Sisters of Mercy
Photo mcauley.jpg
Mother Catherine McAuley, foundress of the Religious Sisters of Mercy
AbbreviationR.S.M.
Formation12 December 1831
Founded atDublin, Ireland
TypeReligious congregation
Members
11,000
Foundress
Catherine McAuley
Websitewww.mercyworld.org Edit this at Wikidata

The Religious Sisters of Mercy (R.S.M.) are members of a religious institute of Catholic women founded in 1831 in Dublin, Ireland, by Catherine McAuley (1778–1841). As of 2019, the institute has about 6200 sisters worldwide, organized into a number of independent congregations. They also started many education and health care facilities around the globe.

History

Founding

The Congregation of the Sisters of Mercy began when Catherine McAuley used an inheritance to build a large house on Baggot Street, Dublin, as a school for poor girls and a shelter for homeless servant girls and women. She was assisted in the works of the house by local women. There was no idea then of founding a religious institution; McAuley's plan was to establish a society of secular ladies who would spend a few hours daily in instructing the poor. Gradually the ladies adopted a black dress and cape of the same material reaching to the belt, a white collar and a lace cap and veil. In 1828, Archbishop Daniel Murray advised Miss McAuley to choose some name by which the little group might be known, and she chose that of "Sisters of Mercy", having the design of making the works of mercy the distinctive feature of the institute. She was, moreover, desirous that the members should combine with the silence and prayer of the Carmelite, the active labors of a Sister of Charity. The position of the institute was anomalous, its members were not bound by vows nor were they under a particular rule. Archbishop Murray asked the Sisters of Mercy to declare their intentions as to the future of their institute, whether it was to be classed as a religious congregation or to become secularized. The associates unanimously decided to become religious. It was deemed better to have this congregation unconnected with any already existing community.[1]

On the Octave of the Ascension 1829 the archbishop blessed the chapel of the institution and dedicated it to Our Lady of Mercy. This combination of the contemplative and the active life necessary for the duties of the congregation called forth so much opposition that it seemed as though the community, now numbering twelve, must disband; but it was settled that several of the sisters should make their novitiates in some approved religious house and after their profession return to the institute to train the others to religious life. The Presentation Sisters, whose rule was based on the Rule of St. Augustine, seemed best adapted for the training of the first novices of the new congregation and Miss McAuley, Miss Elizabeth Harley, and Miss Anna Maria Doyle began their novitiate at George's Hill, Dublin, on 8 September 1830.[1] While they were in training, Miss Mary Warde managed the affairs of the Baggot Street house.[2] On 12 December 1831, Catherine McAuley, Mary Ann Doyle, and Mary Elizabeth Harley professed their religious vows as the first Sisters of Mercy, thereby founding the congregation. In 1839 Mary Francis Bridgeman professed her vows and joined the Order.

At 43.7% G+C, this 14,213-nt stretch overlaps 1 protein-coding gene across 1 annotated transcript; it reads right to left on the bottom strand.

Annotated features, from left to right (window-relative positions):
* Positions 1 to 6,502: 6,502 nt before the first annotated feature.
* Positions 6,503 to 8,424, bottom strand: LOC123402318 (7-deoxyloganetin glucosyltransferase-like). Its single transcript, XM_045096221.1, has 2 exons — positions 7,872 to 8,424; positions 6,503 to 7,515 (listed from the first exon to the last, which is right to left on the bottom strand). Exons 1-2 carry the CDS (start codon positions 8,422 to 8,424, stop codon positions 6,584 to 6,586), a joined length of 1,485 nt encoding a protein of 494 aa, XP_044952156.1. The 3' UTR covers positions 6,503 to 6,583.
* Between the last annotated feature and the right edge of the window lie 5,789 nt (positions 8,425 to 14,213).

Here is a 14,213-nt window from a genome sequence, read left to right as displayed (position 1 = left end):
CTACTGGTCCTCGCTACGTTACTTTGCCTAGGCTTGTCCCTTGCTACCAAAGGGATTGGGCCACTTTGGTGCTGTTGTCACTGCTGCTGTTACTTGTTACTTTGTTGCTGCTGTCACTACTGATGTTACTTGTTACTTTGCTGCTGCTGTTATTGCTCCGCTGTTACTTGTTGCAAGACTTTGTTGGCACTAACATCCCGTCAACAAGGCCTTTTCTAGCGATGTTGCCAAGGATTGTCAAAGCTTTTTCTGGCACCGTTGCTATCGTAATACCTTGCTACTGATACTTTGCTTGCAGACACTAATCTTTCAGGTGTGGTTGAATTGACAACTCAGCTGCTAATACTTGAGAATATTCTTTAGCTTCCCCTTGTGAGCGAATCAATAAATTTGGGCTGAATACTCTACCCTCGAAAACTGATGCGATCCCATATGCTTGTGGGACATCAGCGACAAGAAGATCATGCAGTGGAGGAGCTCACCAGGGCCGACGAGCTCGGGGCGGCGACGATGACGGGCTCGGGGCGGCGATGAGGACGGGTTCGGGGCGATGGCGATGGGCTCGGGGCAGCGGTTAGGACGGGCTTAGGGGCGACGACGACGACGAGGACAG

Expansion

In the 10 years between the founding and her death on 11 November 1841, McAuley had established additional independent foundations in Ireland and England:[3] Tullamore (1836), Charleville (1836), Carlow (1837), Cork (1837), Limerick (1838), Bermondsey, London (1839), Galway (1840), Birr (1840), and Birmingham (1841), and branch houses of the Dublin community in Kingstown (1835) and Booterstown (1838).

The Sisters offered free schools for the poor, academies for the daughters of the rising middle class, and “houses of mercy”, providing shelter for poor youth and women in Dublin and other cities who were in danger of being exploited. They were called upon by bishops in several major epidemics of cholera to nurse people in homes and in the public hospitals.[4] Their services were in much demand. In May 1842, at the request of Bishop Fleming, a small colony of Sisters of Mercy crossed the Atlantic to found the congregation at St. John's, Newfoundland. The sisters arrived in Perth, Australia in 1846, and in 1850, a band from Carlow arrived in New Zealand. Sisters from Limerick opened a house in Glasgow in 1849, and in 1868, the English community established houses in Shrewsbury and Guernsey.[1]

McAuley opened the first Convent of Mercy in England at Bermondsey on 19 November 1839 for the education of children and the visitation of the poor, sick, and needy. Mother Mary Clare Moore was appointed Superior. The Convent was designed in the ‘Gothic Style’ by Augustus Pugin, his first purpose-designed religious community building. It was destroyed during World War II.[5]

Crimean War

With the London Times reporting appalling conditions at the front, the War Office appealed for volunteer nurses and on October 14, 1854 Bishop Thomas Grant, of Southwark approached the Sisters at Bermondsey.

Boer War

At the request of the bishop of Mahikeng, Dr Anthony Gaughran, sisters came to South Africa to found convents there. Mother Superior Teresa Cowley led a group from the convent in Strabane, with the group acting as nurses to the military during the siege of Mahikeng.[6]

Mercy International Association

In 1992 leaders of the various congregations former the "Mercy International Association" to foster collaboration and cooperation. The Mercy International Centre is located in Dublin. Members of the Association are: